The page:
Many years ago I assisted in the Southern African leg of a trip known as “Long Way Down”. It was a dream come true for actors Ewan McGregor and Charley Boorman and it was a new concept. They started in John O’ Groats and traversed the Eastern side of Africa ending in Cape Town.
The BMW bikes were heavily kitted out and they had a full film and support crew with them. This trip was in some respects the beginning of a trend. And saw much growth in the arena of dual sport and adventure bikes. Yes, people raced in the Paris Dakar and other races such as the roof of Africa and The Desert race held annually in Botswana but the area of adventure tourism was a new one.
So let’s look at the bikes, some riders use the term dual-sport and adventure interchangeably. Others believe that there are clear differences. With the wide variety of bikes on offer that you can use off-road and on tar, how do you select a suitable bike for your needs?
Chatting to a few folks with the knowledge it came through that dual sport bikes are generally small and lighter with smaller engines ( around 650cc ). Dual-sport bikes fare better off-road. Adventure bikes being larger with bigger engines and more electronic equipment are more suited to tar and good gravel roads
So then the differences are somewhat academic. Both categories can go on and off-road with the heavier adventure bike being more suitable for faster touring on tar. Southern Africa is internationally known for having some of the greatest routes around. The fact that international Dakar teams come and train in Namibia bears testimony to that. A category not mentioned is that of the dirt bike or “scrambler” these a pure off-road bikes and can tackle very technical terrain. That being said makes a dual-sport hybrid between a dirt bike and an adventure bike. So whatever you choose nothing is cast in stone and the lines are blurring. You can modify a dirt bike to make it street legal and license it as well as modify the suspension on an adventure bike to get longer wheel travel, this will improve off-road performance.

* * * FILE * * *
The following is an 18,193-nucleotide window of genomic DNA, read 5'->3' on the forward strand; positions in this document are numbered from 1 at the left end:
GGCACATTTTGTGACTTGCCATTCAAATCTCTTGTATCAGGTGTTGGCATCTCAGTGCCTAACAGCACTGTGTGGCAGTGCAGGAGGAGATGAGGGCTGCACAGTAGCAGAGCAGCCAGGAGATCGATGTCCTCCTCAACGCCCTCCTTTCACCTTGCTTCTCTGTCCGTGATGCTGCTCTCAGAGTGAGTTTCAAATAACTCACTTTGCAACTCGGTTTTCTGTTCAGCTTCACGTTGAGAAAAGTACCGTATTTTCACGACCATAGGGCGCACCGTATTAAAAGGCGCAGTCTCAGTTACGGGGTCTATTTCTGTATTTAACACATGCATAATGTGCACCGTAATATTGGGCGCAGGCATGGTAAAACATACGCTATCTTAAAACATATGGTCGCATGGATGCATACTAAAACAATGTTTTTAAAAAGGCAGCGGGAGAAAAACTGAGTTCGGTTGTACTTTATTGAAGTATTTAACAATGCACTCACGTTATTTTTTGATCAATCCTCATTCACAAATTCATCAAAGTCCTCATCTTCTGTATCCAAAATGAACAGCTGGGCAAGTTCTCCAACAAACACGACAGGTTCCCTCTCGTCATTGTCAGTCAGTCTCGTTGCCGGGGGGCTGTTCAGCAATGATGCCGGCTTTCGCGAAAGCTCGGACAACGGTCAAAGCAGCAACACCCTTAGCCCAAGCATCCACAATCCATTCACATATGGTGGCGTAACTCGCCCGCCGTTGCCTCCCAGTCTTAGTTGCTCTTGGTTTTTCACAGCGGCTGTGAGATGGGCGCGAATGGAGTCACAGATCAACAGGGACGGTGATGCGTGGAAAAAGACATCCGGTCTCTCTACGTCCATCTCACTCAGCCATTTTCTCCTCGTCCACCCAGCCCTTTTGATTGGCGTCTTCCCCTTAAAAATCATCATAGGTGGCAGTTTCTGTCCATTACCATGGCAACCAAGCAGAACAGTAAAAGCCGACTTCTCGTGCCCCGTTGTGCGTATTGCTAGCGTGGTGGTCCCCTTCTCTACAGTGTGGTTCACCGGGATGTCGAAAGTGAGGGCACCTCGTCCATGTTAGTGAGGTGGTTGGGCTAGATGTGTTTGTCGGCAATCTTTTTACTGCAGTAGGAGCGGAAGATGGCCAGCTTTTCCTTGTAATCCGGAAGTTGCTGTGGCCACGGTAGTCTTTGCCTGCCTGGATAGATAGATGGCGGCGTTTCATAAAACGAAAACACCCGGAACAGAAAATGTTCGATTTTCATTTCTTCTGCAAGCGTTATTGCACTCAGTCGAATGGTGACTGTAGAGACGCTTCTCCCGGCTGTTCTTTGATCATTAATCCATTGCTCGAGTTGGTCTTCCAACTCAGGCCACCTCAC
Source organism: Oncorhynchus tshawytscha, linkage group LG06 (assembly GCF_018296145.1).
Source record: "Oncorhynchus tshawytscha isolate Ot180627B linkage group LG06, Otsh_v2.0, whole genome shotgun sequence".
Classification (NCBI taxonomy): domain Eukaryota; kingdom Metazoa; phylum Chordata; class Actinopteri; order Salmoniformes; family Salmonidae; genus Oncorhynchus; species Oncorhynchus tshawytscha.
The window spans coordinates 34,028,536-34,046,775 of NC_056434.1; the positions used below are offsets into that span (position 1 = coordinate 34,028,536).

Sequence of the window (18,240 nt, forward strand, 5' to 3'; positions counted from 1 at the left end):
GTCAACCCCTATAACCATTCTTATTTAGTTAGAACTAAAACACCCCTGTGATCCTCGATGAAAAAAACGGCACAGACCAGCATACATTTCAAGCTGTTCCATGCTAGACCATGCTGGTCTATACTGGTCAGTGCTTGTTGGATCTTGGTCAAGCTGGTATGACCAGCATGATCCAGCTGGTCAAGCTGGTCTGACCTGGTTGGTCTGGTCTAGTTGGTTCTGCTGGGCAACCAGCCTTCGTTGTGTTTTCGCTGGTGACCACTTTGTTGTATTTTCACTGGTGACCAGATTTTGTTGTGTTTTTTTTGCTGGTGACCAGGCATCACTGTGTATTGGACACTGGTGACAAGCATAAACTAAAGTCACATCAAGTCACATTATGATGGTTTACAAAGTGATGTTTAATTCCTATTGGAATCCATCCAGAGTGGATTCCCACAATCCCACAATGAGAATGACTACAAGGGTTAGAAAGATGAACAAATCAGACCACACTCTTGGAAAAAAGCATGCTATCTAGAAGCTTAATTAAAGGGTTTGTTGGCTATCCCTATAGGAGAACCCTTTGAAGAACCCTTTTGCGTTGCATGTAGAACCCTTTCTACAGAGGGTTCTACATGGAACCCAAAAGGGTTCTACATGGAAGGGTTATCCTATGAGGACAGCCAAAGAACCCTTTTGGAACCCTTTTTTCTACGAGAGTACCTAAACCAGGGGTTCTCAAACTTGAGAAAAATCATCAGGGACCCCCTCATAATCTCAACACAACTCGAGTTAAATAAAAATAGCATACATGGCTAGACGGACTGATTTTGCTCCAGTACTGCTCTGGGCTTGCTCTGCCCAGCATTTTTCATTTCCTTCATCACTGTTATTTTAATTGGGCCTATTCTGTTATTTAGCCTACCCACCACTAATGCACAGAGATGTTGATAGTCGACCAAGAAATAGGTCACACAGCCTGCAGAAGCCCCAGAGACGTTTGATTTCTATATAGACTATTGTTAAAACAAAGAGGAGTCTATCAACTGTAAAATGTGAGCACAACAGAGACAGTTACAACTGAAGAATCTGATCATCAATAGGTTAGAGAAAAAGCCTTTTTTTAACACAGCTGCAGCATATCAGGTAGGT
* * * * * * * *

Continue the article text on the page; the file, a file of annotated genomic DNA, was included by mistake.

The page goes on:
Whatever you do your first port call should be proper training before you head out. Look at https://adasa.co.za/ they offer a variety of skills courses.
Then your next investment should be in proper protective gear. Decent gloves, boots and a suit. Invest in a good helmet. Service your bike regularly to avoid incidents and keep it balanced. Don’t remove one pannier, take them both off and invest in quality panniers that will protect your valuables such as phones and photographic equipment.
Once you are ready go out with a small group and get out for a day run. One of the favourite spots for folk from Johannesburg and Pretoria is the Breedts Nek pass which we recently featured, people stop at the summit, brew coffee and enjoy breakfast. A group that I know does it once a month. It is exhilarating and fun to be in the fresh air. A good friend of mine has recently started taking groups of overseas guests who bring their bikes and kit with them and travel through Zimbabwe, Botswana and parts of Zambia. He leaves soon with a group from Australia. These are 5-star trips with excellent accommodation and a wide variety of activities. And the beauty of it is the fact that you get to see wildlife from the saddle. Lastly, if you have a bike look at our Dirtsure policy at https://ccic.co.za.